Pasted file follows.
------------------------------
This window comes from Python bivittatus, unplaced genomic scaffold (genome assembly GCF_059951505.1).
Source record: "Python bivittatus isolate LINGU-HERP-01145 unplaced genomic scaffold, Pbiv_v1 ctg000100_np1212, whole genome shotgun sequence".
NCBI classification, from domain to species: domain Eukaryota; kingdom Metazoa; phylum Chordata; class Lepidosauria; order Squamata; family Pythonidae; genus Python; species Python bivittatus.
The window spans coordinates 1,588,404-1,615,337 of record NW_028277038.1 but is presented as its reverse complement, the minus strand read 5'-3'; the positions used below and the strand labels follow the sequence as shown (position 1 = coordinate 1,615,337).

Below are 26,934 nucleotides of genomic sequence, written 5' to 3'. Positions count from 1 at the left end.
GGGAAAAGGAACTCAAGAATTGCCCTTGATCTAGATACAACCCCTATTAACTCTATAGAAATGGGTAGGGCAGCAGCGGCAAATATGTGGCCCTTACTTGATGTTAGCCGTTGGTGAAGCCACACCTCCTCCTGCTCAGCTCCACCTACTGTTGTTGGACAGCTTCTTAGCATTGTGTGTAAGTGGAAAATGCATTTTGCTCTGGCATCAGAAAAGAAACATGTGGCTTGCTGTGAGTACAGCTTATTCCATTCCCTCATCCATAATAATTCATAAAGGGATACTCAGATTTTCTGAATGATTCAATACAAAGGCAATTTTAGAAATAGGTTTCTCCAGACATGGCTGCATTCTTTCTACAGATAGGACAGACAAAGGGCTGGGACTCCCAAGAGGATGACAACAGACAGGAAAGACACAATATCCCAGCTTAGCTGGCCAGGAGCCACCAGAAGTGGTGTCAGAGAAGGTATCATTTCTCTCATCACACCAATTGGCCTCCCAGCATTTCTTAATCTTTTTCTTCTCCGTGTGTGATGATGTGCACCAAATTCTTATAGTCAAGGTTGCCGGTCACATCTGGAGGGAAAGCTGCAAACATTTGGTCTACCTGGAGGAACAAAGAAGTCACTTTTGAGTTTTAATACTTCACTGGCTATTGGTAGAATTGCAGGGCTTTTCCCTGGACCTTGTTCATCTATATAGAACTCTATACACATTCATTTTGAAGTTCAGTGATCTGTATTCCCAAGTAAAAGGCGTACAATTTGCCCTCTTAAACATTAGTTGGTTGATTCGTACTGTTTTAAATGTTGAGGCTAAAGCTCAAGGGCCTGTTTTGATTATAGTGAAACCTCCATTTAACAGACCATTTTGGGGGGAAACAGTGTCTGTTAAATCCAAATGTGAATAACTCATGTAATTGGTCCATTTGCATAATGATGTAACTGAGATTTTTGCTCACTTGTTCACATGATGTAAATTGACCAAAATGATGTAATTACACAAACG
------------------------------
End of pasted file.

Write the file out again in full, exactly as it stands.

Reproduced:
This window comes from Python bivittatus, unplaced genomic scaffold (genome assembly GCF_059951505.1).
Source record: "Python bivittatus isolate LINGU-HERP-01145 unplaced genomic scaffold, Pbiv_v1 ctg000100_np1212, whole genome shotgun sequence".
NCBI classification, from domain to species: domain Eukaryota; kingdom Metazoa; phylum Chordata; class Lepidosauria; order Squamata; family Pythonidae; genus Python; species Python bivittatus.
The window spans coordinates 1,588,404-1,615,337 of record NW_028277038.1 but is presented as its reverse complement, the minus strand read 5'-3'; the positions used below and the strand labels follow the sequence as shown (position 1 = coordinate 1,615,337).

Below are 26,934 nucleotides of genomic sequence, written 5' to 3'. Positions count from 1 at the left end.
GGGAAAAGGAACTCAAGAATTGCCCTTGATCTAGATACAACCCCTATTAACTCTATAGAAATGGGTAGGGCAGCAGCGGCAAATATGTGGCCCTTACTTGATGTTAGCCGTTGGTGAAGCCACACCTCCTCCTGCTCAGCTCCACCTACTGTTGTTGGACAGCTTCTTAGCATTGTGTGTAAGTGGAAAATGCATTTTGCTCTGGCATCAGAAAAGAAACATGTGGCTTGCTGTGAGTACAGCTTATTCCATTCCCTCATCCATAATAATTCATAAAGGGATACTCAGATTTTCTGAATGATTCAATACAAAGGCAATTTTAGAAATAGGTTTCTCCAGACATGGCTGCATTCTTTCTACAGATAGGACAGACAAAGGGCTGGGACTCCCAAGAGGATGACAACAGACAGGAAAGACACAATATCCCAGCTTAGCTGGCCAGGAGCCACCAGAAGTGGTGTCAGAGAAGGTATCATTTCTCTCATCACACCAATTGGCCTCCCAGCATTTCTTAATCTTTTTCTTCTCCGTGTGTGATGATGTGCACCAAATTCTTATAGTCAAGGTTGCCGGTCACATCTGGAGGGAAAGCTGCAAACATTTGGTCTACCTGGAGGAACAAAGAAGTCACTTTTGAGTTTTAATACTTCACTGGCTATTGGTAGAATTGCAGGGCTTTTCCCTGGACCTTGTTCATCTATATAGAACTCTATACACATTCATTTTGAAGTTCAGTGATCTGTATTCCCAAGTAAAAGGCGTACAATTTGCCCTCTTAAACATTAGTTGGTTGATTCGTACTGTTTTAAATGTTGAGGCTAAAGCTCAAGGGCCTGTTTTGATTATAGTGAAACCTCCATTTAACAGACCATTTTGGGGGGAAACAGTGTCTGTTAAATCCAAATGTGAATAACTCATGTAATTGGTCCATTTGCATAATGATGTAACTGAGATTTTTGCTCACTTGTTCACATGATGTAAATTGACCAAAATGATGTAATTACACAAACG